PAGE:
‘The trend of deterioration in EBITDA has ended and free cash flow has turned positive’
Revising its outlook on the Indian realty sector to negative-to-stable for 2013 from negative last year, India Ratings & Research on Wednesday said signs of stability were emerging amid persistent weak demand drivers and weak credit metrics of the dominant players.
“The trend of deterioration in EBITDA (earnings before interest, tax, depreciation and amortisation) has ended and free cash flow has turned positive,” senior executives of the rating agency told presspersons here while announcing the details of its 2013 outlook report.
The improved free cash flow translates into a situation where the companies would be better off in terms of adhering to the delivery schedules of the projects and with regard to servicing the debt.
A correction in property prices, widely expected at least in some markets, was unlikely as better cash flow mean that the companies would be under no pressure to sell at reduced prices.
“Correction may not happen… [but] the free cash flow will make a difference to project completion,” said Sreenivasa Prasanna, Senior Director, India Ratings & Research Pvt. Ltd.
The report, on which Mr. Prasanna and Subhasree Banerjee, Associate Director in the Fitch group company, made a presentation, said that the “EBITDA margins, which steadily declined to 30 per cent in 2011-12 from about 55 per cent in 2007-08, remained at around that level during 2012. That this was possible despite increases in construction costs, signals a potential return of stability.” The report is based on a dozen real estate companies.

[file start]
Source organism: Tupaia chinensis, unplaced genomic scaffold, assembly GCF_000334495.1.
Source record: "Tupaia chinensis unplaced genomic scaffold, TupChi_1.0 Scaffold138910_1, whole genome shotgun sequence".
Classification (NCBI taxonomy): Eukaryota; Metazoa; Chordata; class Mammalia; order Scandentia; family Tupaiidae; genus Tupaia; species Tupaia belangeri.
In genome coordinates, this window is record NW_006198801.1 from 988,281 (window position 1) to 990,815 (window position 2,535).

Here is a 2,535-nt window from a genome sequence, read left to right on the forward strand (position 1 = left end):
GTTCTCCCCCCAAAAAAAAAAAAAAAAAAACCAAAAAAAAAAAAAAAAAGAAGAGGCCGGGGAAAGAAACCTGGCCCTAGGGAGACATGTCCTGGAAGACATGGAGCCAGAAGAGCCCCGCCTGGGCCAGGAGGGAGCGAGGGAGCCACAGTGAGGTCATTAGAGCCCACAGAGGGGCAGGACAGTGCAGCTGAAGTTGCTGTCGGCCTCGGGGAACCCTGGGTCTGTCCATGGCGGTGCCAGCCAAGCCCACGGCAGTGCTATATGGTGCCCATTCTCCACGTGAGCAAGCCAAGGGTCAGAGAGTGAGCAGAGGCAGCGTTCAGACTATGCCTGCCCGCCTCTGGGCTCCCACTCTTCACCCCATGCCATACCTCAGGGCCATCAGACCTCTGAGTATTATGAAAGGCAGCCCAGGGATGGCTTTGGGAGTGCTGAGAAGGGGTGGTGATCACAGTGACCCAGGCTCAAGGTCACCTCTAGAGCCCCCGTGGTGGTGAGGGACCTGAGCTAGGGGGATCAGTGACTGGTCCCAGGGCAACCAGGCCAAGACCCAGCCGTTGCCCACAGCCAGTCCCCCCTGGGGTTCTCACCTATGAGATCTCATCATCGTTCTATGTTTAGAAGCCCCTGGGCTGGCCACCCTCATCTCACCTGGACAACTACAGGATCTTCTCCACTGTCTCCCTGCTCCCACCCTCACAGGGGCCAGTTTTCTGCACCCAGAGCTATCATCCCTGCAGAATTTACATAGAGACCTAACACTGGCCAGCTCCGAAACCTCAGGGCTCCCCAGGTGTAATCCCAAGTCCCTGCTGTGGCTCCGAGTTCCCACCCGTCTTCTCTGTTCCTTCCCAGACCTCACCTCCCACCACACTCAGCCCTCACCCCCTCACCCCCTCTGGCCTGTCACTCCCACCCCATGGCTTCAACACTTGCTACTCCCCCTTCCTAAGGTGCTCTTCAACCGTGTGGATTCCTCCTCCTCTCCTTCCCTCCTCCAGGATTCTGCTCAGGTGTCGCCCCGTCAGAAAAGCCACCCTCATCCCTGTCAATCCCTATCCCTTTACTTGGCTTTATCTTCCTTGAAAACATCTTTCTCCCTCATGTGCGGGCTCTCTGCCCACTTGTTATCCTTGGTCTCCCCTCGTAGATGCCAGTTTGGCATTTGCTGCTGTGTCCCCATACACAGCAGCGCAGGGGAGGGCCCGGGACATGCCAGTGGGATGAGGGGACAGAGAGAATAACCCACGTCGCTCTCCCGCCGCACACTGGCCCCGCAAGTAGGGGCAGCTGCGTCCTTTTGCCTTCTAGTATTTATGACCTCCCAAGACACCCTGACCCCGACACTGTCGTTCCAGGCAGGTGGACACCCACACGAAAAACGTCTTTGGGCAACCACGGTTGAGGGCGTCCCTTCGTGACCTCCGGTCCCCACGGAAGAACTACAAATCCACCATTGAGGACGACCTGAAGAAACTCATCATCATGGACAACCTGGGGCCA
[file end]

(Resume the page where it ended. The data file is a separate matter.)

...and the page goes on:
Further, in 2011-12, real estate companies generated positive free cash flow and the trend continued into first half of 2012-13.
Besides stable demand, other efforts to improve liquidity included strategies such as monetisation of land and non-core assets, exercising prudence in new launches and adopting the joint venture to develop project, the report said.
The companies, it said, would need to rely less on debt financing and focus on buyer advances and internal accruals, something for which an improvement in demand is imperative.
In 2012, residential demand showed signs of stability. Stating that the sales of large players declined marginally last year, the report said “persistence of adverse sentiments, high inflation and high interest rates, which reduce affordability, coupled with high property prices, continue to hinder any improvement in demand. Commercial demand will be hit by subdued job growth in the IT sector. Demand for retail space is likely to be muted in the near term.”